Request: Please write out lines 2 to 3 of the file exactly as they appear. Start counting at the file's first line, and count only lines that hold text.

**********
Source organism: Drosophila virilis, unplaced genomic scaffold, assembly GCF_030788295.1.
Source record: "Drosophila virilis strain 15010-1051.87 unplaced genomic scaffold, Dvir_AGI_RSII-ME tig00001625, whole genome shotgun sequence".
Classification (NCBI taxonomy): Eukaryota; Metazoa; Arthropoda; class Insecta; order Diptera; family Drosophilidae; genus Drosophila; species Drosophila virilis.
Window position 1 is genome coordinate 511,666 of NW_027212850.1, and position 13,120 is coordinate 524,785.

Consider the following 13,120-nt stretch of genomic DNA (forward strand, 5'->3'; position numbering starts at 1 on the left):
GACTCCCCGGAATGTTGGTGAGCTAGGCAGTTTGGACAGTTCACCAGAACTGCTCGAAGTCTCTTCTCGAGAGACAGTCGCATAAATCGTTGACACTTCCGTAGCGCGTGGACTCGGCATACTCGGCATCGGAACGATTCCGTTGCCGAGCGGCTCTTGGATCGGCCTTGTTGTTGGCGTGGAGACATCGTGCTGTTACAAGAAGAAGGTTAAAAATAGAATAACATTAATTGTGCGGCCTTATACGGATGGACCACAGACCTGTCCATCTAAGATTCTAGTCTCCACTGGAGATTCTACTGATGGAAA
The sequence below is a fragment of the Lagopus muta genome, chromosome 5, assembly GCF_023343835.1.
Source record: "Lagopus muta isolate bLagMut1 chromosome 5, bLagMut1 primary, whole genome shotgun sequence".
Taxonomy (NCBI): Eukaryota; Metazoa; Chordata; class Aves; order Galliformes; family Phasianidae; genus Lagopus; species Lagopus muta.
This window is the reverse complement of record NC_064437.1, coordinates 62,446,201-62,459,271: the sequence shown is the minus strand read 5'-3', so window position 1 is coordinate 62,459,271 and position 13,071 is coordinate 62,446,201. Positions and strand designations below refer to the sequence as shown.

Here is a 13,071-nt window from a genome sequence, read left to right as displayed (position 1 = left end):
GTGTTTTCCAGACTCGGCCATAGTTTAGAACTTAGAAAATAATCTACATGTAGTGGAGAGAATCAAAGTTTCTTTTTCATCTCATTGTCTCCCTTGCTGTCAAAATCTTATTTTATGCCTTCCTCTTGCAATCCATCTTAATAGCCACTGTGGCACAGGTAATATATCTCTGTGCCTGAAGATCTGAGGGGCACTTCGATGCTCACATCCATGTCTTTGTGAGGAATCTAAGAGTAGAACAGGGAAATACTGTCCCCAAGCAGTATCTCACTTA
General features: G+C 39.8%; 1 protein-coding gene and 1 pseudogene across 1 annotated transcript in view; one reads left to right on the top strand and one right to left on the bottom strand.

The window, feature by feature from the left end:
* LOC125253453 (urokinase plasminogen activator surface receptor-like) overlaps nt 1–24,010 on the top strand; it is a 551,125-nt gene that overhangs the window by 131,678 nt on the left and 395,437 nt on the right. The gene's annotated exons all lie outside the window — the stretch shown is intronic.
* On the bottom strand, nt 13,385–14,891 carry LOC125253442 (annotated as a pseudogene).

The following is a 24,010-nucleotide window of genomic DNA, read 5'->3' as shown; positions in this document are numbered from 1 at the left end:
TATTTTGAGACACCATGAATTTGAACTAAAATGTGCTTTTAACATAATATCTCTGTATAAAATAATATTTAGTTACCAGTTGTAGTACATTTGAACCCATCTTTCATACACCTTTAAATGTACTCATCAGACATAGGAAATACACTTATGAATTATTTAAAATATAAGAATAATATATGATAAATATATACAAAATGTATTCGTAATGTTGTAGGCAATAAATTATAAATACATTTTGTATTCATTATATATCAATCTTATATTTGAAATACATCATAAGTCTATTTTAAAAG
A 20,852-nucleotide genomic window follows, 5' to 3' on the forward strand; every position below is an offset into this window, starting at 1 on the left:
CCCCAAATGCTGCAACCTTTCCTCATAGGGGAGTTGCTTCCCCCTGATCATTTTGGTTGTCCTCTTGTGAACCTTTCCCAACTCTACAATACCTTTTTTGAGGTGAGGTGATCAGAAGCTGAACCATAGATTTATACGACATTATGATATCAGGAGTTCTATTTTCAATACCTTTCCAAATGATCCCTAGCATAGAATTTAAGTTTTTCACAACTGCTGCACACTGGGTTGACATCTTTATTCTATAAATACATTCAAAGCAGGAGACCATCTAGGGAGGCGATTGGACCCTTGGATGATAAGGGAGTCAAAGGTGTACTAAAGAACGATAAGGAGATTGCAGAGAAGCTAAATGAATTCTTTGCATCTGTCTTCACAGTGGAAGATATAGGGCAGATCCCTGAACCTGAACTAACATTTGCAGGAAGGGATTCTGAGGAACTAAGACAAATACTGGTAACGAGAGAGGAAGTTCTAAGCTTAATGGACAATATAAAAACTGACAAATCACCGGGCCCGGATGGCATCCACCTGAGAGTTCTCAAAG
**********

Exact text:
Source record: "Drosophila virilis strain 15010-1051.87 unplaced genomic scaffold, Dvir_AGI_RSII-ME tig00001625, whole genome shotgun sequence".
Classification (NCBI taxonomy): Eukaryota; Metazoa; Arthropoda; class Insecta; order Diptera; family Drosophilidae; genus Drosophila; species Drosophila virilis.